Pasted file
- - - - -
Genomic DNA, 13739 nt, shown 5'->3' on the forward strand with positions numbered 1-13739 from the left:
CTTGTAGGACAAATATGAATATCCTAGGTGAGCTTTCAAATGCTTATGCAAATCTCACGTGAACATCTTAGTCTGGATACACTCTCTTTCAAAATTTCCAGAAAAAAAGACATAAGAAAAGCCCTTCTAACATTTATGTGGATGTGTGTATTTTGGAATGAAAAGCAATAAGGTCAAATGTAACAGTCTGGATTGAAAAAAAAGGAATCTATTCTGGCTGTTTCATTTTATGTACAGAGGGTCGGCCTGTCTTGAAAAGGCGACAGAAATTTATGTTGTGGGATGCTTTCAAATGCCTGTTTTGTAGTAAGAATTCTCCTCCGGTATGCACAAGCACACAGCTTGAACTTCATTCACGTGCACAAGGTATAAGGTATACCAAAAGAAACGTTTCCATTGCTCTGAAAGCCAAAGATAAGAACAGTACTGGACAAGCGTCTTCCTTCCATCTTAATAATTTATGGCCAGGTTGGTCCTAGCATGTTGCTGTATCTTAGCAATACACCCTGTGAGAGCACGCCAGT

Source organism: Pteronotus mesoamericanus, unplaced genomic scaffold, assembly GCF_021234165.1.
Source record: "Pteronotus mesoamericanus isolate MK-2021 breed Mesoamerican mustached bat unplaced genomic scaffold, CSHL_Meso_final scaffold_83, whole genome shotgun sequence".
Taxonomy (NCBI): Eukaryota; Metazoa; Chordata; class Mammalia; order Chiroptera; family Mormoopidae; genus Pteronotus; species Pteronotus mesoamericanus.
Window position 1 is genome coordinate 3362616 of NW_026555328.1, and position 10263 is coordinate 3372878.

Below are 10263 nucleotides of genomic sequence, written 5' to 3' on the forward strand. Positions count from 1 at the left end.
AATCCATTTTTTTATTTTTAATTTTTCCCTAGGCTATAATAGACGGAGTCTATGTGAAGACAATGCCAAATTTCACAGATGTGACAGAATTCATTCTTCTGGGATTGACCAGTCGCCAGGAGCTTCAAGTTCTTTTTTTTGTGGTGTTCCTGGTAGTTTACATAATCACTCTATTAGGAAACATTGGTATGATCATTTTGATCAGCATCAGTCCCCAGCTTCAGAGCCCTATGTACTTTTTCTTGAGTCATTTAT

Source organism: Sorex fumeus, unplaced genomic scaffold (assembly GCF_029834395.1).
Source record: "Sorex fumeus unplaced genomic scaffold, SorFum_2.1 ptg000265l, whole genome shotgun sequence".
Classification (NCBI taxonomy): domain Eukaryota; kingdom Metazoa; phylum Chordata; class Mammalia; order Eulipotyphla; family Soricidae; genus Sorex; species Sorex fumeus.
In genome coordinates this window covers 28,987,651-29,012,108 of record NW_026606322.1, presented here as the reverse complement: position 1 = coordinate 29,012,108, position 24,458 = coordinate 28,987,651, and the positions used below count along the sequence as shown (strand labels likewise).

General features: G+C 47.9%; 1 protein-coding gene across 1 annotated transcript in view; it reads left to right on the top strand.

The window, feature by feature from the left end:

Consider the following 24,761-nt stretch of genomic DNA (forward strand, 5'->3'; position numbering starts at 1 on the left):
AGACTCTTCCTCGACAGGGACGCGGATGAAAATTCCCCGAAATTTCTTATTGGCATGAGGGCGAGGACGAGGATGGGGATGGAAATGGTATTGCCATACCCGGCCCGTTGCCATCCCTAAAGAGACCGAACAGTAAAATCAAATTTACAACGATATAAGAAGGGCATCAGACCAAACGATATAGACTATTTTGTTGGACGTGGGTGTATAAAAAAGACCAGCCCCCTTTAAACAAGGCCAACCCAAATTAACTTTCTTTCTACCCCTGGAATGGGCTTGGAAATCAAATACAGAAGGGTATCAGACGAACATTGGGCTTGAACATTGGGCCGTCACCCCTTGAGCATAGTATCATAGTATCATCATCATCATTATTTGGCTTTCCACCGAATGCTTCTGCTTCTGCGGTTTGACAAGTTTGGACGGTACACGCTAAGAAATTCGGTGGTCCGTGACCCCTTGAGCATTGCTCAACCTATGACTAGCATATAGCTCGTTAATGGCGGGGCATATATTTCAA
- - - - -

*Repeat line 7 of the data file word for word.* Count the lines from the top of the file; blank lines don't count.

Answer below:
Below are 10263 nucleotides of genomic sequence, written 5' to 3' on the forward strand. Positions count from 1 at the left end.